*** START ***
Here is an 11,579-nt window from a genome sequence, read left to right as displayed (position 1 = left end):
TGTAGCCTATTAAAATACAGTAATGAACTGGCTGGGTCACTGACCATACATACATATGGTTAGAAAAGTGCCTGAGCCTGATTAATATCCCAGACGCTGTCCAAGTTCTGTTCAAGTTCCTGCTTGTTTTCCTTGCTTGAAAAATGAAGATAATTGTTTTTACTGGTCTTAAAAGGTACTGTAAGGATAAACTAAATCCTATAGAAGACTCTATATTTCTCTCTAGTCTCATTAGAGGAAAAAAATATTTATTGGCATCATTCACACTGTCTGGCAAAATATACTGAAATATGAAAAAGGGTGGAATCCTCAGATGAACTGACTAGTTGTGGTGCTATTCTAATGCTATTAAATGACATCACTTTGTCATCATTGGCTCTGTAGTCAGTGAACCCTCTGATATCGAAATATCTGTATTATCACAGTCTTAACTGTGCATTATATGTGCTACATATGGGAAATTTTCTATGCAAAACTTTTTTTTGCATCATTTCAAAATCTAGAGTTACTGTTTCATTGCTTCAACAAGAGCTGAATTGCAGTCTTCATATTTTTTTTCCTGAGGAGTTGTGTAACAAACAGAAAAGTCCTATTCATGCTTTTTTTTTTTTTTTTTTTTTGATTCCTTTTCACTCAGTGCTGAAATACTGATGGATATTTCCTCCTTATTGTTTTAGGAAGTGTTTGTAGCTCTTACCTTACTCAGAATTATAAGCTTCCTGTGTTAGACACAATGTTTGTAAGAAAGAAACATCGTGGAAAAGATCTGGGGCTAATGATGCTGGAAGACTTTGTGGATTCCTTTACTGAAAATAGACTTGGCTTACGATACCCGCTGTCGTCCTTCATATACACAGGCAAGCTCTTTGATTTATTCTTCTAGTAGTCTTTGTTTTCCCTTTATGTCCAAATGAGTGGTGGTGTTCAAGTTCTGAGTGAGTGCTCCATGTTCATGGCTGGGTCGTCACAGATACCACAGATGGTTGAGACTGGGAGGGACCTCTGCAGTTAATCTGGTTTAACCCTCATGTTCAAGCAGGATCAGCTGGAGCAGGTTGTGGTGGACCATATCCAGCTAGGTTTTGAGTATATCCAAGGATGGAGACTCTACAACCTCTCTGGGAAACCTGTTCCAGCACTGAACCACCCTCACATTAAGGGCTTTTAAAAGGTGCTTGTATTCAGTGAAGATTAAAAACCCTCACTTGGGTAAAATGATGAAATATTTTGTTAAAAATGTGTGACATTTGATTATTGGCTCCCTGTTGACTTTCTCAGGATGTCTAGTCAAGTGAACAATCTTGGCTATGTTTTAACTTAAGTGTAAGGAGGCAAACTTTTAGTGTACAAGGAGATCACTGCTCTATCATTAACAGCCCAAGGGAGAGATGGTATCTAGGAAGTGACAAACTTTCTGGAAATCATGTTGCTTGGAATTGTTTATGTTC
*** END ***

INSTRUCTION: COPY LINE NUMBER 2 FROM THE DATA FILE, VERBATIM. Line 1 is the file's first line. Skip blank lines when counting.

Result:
TGTAGCCTATTAAAATACAGTAATGAACTGGCTGGGTCACTGACCATACATACATATGGTTAGAAAAGTGCCTGAGCCTGATTAATATCCCAGACGCTGTCCAAGTTCTGTTCAAGTTCCTGCTTGTTTTCCTTGCTTGAAAAATGAAGATAATTGTTTTTACTGGTCTTAAAAGGTACTGTAAGGATAAACTAAATCCTATAGAAGACTCTATATTTCTCTCTAGTCTCATTAGAGGAAAAAAATATTTATTGGCATCATTCACACTGTCTGGCAAAATATACTGAAATATGAAAAAGGGTGGAATCCTCAGATGAACTGACTAGTTGTGGTGCTATTCTAATGCTATTAAATGACATCACTTTGTCATCATTGGCTCTGTAGTCAGTGAACCCTCTGATATCGAAATATCTGTATTATCACAGTCTTAACTGTGCATTATATGTGCTACATATGGGAAATTTTCTATGCAAAACTTTTTTTTGCATCATTTCAAAATCTAGAGTTACTGTTTCATTGCTTCAACAAGAGCTGAATTGCAGTCTTCATATTTTTTTTCCTGAGGAGTTGTGTAACAAACAGAAAAGTCCTATTCATGCTTTTTTTTTTTTTTTTTTTTTGATTCCTTTTCACTCAGTGCTGAAATACTGATGGATATTTCCTCCTTATTGTTTTAGGAAGTGTTTGTAGCTCTTACCTTACTCAGAATTATAAGCTTCCTGTGTTAGACACAATGTTTGTAAGAAAGAAACATCGTGGAAAAGATCTGGGGCTAATGATGCTGGAAGACTTTGTGGATTCCTTTACTGAAAATAGACTTGGCTTACGATACCCGCTGTCGTCCTTCATATACACAGGCAAGCTCTTTGATTTATTCTTCTAGTAGTCTTTGTTTTCCCTTTATGTCCAAATGAGTGGTGGTGTTCAAGTTCTGAGTGAGTGCTCCATGTTCATGGCTGGGTCGTCACAGATACCACAGATGGTTGAGACTGGGAGGGACCTCTGCAGTTAATCTGGTTTAACCCTCATGTTCAAGCAGGATCAGCTGGAGCAGGTTGTGGTGGACCATATCCAGCTAGGTTTTGAGTATATCCAAGGATGGAGACTCTACAACCTCTCTGGGAAACCTGTTCCAGCACTGAACCACCCTCACATTAAGGGCTTTTAAAAGGTGCTTGTATTCAGTGAAGATTAAAAACCCTCACTTGGGTAAAATGATGAAATATTTTGTTAAAAATGTGTGACATTTGATTATTGGCTCCCTGTTGACTTTCTCAGGATGTCTAGTCAAGTGAACAATCTTGGCTATGTTTTAACTTAAGTGTAAGGAGGCAAACTTTTAGTGTACAAGGAGATCACTGCTCTATCATTAACAGCCCAAGGGAGAGATGGTATCTAGGAAGTGACAAACTTTCTGGAAATCATGTTGCTTGGAATTGTTTATGTTC